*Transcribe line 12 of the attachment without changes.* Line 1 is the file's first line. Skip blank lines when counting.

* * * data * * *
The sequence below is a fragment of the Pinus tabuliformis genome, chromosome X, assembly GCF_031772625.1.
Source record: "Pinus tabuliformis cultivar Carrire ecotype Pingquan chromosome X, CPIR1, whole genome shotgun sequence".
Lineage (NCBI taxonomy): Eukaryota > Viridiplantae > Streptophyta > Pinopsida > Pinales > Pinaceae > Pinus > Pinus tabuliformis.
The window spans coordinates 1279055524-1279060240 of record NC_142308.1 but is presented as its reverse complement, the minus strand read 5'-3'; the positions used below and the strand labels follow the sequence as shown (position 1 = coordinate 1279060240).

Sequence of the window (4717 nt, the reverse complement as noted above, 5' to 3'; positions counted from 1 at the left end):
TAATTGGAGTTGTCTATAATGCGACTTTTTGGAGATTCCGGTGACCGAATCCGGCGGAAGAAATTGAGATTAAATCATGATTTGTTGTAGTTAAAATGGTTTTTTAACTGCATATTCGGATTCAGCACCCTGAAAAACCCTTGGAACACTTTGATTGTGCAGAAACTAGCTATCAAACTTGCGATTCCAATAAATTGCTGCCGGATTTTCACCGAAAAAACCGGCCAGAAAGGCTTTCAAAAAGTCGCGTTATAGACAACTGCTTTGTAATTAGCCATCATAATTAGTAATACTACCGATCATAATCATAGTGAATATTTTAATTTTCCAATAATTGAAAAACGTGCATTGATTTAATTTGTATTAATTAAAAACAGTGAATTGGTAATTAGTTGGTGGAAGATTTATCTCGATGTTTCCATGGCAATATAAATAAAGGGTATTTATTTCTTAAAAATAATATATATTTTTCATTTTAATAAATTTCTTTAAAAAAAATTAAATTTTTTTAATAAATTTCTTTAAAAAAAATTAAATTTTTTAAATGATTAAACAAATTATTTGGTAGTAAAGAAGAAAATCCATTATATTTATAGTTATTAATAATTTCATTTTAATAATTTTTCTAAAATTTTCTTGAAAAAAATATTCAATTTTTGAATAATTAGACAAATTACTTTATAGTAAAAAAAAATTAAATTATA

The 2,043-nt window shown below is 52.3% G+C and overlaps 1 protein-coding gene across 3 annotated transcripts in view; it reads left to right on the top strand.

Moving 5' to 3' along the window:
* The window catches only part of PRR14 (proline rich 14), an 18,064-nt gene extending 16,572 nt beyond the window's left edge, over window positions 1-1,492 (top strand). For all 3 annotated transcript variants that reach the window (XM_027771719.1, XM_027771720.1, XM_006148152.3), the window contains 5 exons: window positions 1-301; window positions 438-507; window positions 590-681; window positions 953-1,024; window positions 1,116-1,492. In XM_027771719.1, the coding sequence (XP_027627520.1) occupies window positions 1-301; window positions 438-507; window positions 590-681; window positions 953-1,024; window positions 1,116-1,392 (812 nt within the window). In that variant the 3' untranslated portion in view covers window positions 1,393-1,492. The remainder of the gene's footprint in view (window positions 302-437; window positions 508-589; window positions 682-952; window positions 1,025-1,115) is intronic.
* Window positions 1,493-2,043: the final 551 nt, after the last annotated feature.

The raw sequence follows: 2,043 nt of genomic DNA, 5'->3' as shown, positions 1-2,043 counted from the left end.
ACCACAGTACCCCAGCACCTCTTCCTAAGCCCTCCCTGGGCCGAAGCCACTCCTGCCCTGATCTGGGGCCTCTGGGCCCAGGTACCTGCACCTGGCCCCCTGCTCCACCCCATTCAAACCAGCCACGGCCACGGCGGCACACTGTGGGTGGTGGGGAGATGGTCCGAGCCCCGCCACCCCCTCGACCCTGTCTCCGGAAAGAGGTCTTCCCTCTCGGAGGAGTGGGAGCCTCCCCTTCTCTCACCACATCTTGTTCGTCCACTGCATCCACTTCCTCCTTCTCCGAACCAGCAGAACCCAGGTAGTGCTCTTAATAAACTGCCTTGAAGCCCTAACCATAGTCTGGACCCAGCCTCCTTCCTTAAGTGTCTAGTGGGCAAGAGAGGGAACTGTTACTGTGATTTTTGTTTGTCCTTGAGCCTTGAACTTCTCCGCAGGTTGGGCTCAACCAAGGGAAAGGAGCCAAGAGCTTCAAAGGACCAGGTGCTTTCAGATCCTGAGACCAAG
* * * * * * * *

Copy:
ACCACAGTACCCCAGCACCTCTTCCTAAGCCCTCCCTGGGCCGAAGCCACTCCTGCCCTGATCTGGGGCCTCTGGGCCCAGGTACCTGCACCTGGCCCCCTGCTCCACCCCATTCAAACCAGCCACGGCCACGGCGGCACACTGTGGGTGGTGGGGAGATGGTCCGAGCCCCGCCACCCCCTCGACCCTGTCTCCGGAAAGAGGTCTTCCCTCTCGGAGGAGTGGGAGCCTCCCCTTCTCTCACCACATCTTGTTCGTCCACTGCATCCACTTCCTCCTTCTCCGAACCAGCAGAACCCAGGTAGTGCTCTTAATAAACTGCCTTGAAGCCCTAACCATAGTCTGGACCCAGCCTCCTTCCTTAAGTGTCTAGTGGGCAAGAGAGGGAACTGTTACTGTGATTTTTGTTTGTCCTTGAGCCTTGAACTTCTCCGCAGGTTGGGCTCAACCAAGGGAAAGGAGCCAAGAGCTTCAAAGGACCAGGTGCTTTCAGATCCTGAGACCAAG